It’s not easy to face the priest the morning after the confession. I have not been a good Catholic since my conversion three years ago. Depression gets in the way in all areas of life. It ruins relationships, career, health, and so on. Leading a good religious life is extremely hard. In every depressive episode, I get to a point where I cannot function at all in the job field, or maintain family and social life. There comes a time where I cannot even get out of bed, or have no will to open my eyes when I wake up.
Now that I am healed, I center my life strictly around God. He saved me from my mental illness. I would do anything the Holy Spirit directs me to do. I am an eager God-pleaser.
So by the inspiration of the Holy Spirit, I went to make a confession. My last confession was in Hawaii, two years ago. Shocking, I know. Here I appear, at the new parish I just started attending facing the priest. He knows nothing about me and I am trying to be as brief as I can about how I ended up there in the reconciliation room in tears.
“I got divorced due to my depression years ago before my conversion. The Lord has been healing me and recently, just recently, I came to realize that I harbored deep anger at my ex-husband for the way the things went for us, and especially my mental illness. I came to confess my grave sin.”
I tried to be rational but I could not hide the deep grief welling up in my heart remembering the pure love we held for each other once. I also felt immense compassion, overwhelming love, and endless grace coming from God. That heavy weight I sensed when I walked into the confession room was being lifted off swiftly. As my eyes met the warm gaze of the priest, I felt God’s forgiveness pouring through covering me with such peace.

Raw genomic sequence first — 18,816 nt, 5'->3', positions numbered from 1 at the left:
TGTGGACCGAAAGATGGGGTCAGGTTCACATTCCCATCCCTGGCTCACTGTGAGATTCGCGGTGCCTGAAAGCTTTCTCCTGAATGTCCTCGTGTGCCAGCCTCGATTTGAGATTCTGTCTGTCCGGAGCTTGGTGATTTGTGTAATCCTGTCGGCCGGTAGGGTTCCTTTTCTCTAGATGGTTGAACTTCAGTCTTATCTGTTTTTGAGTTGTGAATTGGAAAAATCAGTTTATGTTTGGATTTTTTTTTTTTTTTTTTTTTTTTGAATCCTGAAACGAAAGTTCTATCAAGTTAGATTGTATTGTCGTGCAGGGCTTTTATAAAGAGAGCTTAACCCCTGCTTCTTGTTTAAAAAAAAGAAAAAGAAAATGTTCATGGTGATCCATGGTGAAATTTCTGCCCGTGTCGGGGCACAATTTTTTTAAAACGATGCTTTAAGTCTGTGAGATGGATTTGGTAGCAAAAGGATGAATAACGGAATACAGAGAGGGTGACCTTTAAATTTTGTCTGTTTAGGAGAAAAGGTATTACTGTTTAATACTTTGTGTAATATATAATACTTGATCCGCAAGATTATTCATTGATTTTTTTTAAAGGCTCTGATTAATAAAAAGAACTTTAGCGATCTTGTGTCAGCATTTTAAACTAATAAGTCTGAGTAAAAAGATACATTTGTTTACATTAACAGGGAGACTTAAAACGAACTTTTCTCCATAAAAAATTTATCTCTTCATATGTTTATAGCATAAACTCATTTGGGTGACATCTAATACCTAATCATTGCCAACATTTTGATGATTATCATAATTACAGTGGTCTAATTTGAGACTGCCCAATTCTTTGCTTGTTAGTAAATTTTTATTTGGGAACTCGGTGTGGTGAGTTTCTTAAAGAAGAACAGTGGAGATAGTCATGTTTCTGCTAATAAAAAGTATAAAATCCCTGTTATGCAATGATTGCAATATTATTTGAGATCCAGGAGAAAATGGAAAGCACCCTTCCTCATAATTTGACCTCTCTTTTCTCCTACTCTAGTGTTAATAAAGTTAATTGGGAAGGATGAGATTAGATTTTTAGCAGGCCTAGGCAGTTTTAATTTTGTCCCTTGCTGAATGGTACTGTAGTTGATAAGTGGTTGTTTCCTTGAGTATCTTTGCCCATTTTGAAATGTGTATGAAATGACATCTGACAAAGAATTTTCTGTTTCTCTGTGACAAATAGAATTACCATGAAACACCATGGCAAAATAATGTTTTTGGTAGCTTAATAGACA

I immediately went out for a run after I got home. I felt light and clear of all distractions, worries, and sadness. About 20 minutes in, some drops of rain started to fall. I did not turn around. I kept running to my usual turning point, a big house with big fencing around its brick walls. There hangs a sign that says “ABBEY” on the fence. I like abbeys. That’s why I insist on running to that fence everyday. As soon as I made my turnaround, the drops of rain turned into the biggest shower I have seen in a while. I got drenched in the rain in seconds. All the passing drivers were probably mocking me, thinking, ‘ there goes a crazy runner in the rain!’ but I was far from being crazy. As a matter of fact, I felt healthier than ever physically, mentally, and spiritually. I knew that God was pouring down rain for the final cleansing. He was washing me clean from sin. I was being born anew again!
The morning after the confession and the crazy run in the rain, I was back at the Mass. I was surprised when the special prayer for the mentally ill was being recited during the Mass. I took it more personally than I probably should have, and let my tears fall freely in public again. I was so moved by what I was witnessing. I felt like my healing was God’s top priority at the moment.
Upon leaving the church, I approached the reverend. I felt a closer sentiment towards him like we have shared some secrets. “Good morning, dear.” He greets me as if talking to a small child. “Thank you, monsignor! Have a good day!”
After what I had experienced during the last two days, I knew I would have more than a good day.
I would have a good life.